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About building regulations

This page explains what building regulations and building warrants are, and what kind of work requires a warrant.

What are building regulations?

Building regulations are set by the Scottish Ministers to ensure that all building work produces safe, structurally sound, healthy, accessible and energy efficient buildings. The regulations set out functions which the completed building must fulfil or allow.

What is a building warrant?

A building warrant is legal permission to carry out building work. In order to get a warrant, the work you're planning to do must conform to building regulations. Building warrants are granted by the council's building standards or building control department - you can find contact details on the Scottish Government - Building Standards webpage, and on your council's website.

What kind of work requires a building warrant?

You'll normally need to get a building warrant if you want to:

  • carry out certain internal alterations
  • extend your home
  • build a new home
  • convert your home or change how you use it - for example, by converting a loft or garage into living space or dividing a large home into two smaller houses or flats
  • convert another building, such as a barn, shop or office, into a home
  • demolish a building.

What about internal alterations to a house?

Work to or in a house does not always require a warrant, but it must comply with the building standards. However, if internal alterations change the structure of your home, you will need a warrant. For example, a warrant is required for:

  • work that increases the floor area
  • demolition or alteration of the roof, external walls or other structural elements
  • building or removing load bearing internal walls
  • any change in the waste water disposal system (for example, changing from using a public sewer to a septic tank or vice versa)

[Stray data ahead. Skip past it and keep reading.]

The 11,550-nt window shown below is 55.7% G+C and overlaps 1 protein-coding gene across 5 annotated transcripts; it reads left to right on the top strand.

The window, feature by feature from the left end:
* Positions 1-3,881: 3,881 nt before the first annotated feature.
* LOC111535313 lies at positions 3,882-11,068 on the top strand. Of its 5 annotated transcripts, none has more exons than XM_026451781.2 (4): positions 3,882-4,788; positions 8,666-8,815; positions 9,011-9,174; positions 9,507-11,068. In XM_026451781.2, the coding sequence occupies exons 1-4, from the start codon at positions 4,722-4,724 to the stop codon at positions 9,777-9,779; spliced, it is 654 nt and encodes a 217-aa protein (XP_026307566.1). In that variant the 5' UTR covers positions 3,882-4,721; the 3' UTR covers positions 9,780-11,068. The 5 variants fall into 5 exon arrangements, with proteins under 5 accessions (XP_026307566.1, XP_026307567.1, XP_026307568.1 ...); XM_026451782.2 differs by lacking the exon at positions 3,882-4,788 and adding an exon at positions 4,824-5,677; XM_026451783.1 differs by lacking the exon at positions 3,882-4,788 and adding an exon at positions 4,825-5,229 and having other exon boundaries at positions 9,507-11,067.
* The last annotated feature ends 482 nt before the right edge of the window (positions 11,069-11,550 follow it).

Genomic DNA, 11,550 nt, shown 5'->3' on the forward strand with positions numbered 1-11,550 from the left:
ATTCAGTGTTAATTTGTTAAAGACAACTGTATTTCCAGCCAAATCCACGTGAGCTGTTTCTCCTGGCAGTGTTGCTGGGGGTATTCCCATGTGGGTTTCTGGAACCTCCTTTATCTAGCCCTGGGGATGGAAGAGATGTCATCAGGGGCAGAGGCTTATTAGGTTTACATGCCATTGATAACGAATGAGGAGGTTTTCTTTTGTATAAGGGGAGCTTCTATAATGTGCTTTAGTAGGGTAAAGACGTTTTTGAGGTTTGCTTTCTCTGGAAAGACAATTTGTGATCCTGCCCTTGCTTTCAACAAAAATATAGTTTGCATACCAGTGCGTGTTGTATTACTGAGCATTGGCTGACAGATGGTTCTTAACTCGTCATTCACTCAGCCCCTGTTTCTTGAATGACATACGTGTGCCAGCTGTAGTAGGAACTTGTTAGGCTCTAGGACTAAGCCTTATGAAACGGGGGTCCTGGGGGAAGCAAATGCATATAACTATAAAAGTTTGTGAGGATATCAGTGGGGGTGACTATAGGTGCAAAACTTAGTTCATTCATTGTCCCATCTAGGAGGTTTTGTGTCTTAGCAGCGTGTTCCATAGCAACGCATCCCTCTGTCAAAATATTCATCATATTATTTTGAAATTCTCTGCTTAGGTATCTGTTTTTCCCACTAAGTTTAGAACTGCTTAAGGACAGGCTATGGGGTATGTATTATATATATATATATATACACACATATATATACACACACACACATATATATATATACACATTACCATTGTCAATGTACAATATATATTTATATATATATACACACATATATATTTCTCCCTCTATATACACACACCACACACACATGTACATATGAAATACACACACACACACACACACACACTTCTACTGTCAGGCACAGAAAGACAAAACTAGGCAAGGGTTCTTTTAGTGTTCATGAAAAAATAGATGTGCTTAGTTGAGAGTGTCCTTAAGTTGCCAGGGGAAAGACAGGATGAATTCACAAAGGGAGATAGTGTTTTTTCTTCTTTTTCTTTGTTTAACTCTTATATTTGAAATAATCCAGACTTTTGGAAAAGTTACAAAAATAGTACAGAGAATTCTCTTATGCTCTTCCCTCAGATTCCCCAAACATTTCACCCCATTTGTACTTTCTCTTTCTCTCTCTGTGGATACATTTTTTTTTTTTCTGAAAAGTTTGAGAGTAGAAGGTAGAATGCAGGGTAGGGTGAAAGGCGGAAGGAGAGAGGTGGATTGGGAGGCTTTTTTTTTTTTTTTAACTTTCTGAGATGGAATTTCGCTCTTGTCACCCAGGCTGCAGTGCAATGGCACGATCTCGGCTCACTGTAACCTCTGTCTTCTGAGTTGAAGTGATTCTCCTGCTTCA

• work to a house having a storey, or creating a storey, at a height or more than 4.5m.

What about conversions?

If you are changing the way you use an area of your home, for example, if you want to convert an attached garage into a sitting room, you will need a warrant. If you are carrying out building work, such as knocking down a load bearing wall, you will need a warrant to ensure the work complies with regulations. However, you will also need a warrant even if you won't be doing any actual building work. For example, if you are converting a shop into a flat you may not need to knock down or build any walls, you may simply redecorate. However, because you are changing the way you use the property, you'll still need a warrant.

Is there any kind of work that doesn't require a warrant?

Work that's exempt from building standards

Some kinds of building and work are exempt from the regulations, for example, a conservatory or porch extension to a house, or a small detached building no larger than 8m² in area. There are other restrictions, for example, the building must be sited at least 1m from the boundary and mustn't contain a boiler or toilet.

Work that doesn't require a warrant

Some building work does not require a warrant, but must comply with the regulations. This includes small detached buildings more that 8m² but less than 30m², and again there are a number of restrictions.

Projects that may not require warrants include: